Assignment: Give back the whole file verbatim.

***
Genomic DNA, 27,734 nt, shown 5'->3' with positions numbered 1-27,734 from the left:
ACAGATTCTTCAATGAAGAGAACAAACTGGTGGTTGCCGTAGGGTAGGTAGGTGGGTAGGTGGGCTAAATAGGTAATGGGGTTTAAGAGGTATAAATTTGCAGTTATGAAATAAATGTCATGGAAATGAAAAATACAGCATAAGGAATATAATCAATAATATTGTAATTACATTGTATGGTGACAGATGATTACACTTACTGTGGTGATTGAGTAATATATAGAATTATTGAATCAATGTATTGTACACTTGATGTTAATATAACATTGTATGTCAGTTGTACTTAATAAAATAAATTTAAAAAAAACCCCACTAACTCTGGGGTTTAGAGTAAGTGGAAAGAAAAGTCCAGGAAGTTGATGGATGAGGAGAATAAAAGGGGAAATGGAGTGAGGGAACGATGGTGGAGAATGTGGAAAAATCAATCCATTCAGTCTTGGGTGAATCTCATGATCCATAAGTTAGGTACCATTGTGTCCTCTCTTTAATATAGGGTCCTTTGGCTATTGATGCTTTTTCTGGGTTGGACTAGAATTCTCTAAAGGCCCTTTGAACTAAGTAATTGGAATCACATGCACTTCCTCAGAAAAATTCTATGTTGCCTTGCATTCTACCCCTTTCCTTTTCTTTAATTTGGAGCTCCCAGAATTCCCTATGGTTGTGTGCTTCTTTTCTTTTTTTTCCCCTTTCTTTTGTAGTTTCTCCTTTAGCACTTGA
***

Genomic DNA, 27,734 nt, shown 5'->3' with positions numbered 1-27,734 from the left:
ACAGATTCTTCAATGAAGAGAACAAACTGGTGGTTGCCGTAGGGTAGGTAGGTGGGTAGGTGGGCTAAATAGGTAATGGGGTTTAAGAGGTATAAATTTGCAGTTATGAAATAAATGTCATGGAAATGAAAAATACAGCATAAGGAATATAATCAATAATATTGTAATTACATTGTATGGTGACAGATGATTACACTTACTGTGGTGATTGAGTAATATATAGAATTATTGAATCAATGTATTGTACACTTGATGTTAATATAACATTGTATGTCAGTTGTACTTAATAAAATAAATTTAAAAAAAACCCCACTAACTCTGGGGTTTAGAGTAAGTGGAAAGAAAAGTCCAGGAAGTTGATGGATGAGGAGAATAAAAGGGGAAATGGAGTGAGGGAACGATGGTGGAGAATGTGGAAAAATCAATCCATTCAGTCTTGGGTGAATCTCATGATCCATAAGTTAGGTACCATTGTGTCCTCTCTTTAATATAGGGTCCTTTGGCTATTGATGCTTTTTCTGGGTTGGACTAGAATTCTCTAAAGGCCCTTTGAACTAAGTAATTGGAATCACATGCACTTCCTCAGAAAAATTCTATGTTGCCTTGCATTCTACCCCTTTCCTTTTCTTTAATTTGGAGCTCCCAGAATTCCCTATGGTTGTGTGCTTCTTTTCTTTTTTTTCCCCTTTCTTTTGTAGTTTCTCCTTTAGCACTTGA